He also said that the federal government has to be the lead authority on issues of “law enforcement priorities, foreign relations considerations and humanitarian concerns.”
The Arizona case will probably be heard in April. Justice Elena Kagan will not take part, presumably because she worked on the issue in her previous role as solicitor general.
That raises the prospect of a 4 to 4 tie. In such a case, the 9th Circuit’s decision blocking portions of the Arizona law would stand, but the decision would carry no national significance for the other state laws now being challenged.
Although its decision to challenge the laws has enraged some state officials and conservative members of Congress, the Obama administration also has angered some groups because of the
record-breaking pace at which immigrants here illegally are being deported.
About 1.2 million illegal immigrants have been deported in the first three years of the administration, compared with 1.57 million during the eight years of President George W. Bush’s administration.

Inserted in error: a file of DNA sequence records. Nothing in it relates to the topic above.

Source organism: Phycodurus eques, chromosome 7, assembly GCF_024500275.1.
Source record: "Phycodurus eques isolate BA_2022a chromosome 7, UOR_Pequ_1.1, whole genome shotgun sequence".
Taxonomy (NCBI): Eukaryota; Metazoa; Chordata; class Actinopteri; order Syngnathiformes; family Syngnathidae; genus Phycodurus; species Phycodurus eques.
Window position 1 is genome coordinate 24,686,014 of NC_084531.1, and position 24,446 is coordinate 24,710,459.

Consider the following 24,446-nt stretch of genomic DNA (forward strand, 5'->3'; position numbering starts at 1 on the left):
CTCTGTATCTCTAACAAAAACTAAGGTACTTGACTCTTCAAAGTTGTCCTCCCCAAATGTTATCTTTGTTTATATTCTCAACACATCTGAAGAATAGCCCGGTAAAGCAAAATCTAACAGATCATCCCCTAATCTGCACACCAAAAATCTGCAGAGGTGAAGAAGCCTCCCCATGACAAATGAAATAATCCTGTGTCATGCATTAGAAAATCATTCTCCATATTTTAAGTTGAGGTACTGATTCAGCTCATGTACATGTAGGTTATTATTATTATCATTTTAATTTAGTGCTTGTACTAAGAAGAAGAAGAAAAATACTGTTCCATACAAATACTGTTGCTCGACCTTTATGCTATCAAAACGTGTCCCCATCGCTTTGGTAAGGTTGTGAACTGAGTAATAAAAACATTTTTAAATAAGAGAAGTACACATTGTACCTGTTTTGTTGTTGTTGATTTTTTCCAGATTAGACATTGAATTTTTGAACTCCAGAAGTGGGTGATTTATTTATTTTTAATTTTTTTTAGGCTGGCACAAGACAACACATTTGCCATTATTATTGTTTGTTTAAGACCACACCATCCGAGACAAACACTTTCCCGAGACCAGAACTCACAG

The number of those entering the country illegally has fallen dramatically, but the issue has not cooled politically. Democrats and Republicans are eager to court the rapidly growing bloc of Hispanic voters, who are more likely than others to oppose the tougher restrictions, studies have shown.
The case is Arizona v. United States .
In other action, Kagan wrote for a unanimous court that a Filipino man who has been in the United States since 1974 should be able to apply for an exception to rules that say he must be deported for violating the law.
Joel Judulang, a lawful permanent resident, pleaded guilty to voluntary manslaughter and later was arrested for theft. He challenged federal rules that did not allow him to apply for an exception to his deportation order.
Kagan wrote that the Board of Immigration Appeals failed to give a “reasoned explanation” for its actions. “That is not a high bar, but it is an unwavering one,” she wrote.
The case is Judulang v. Holder .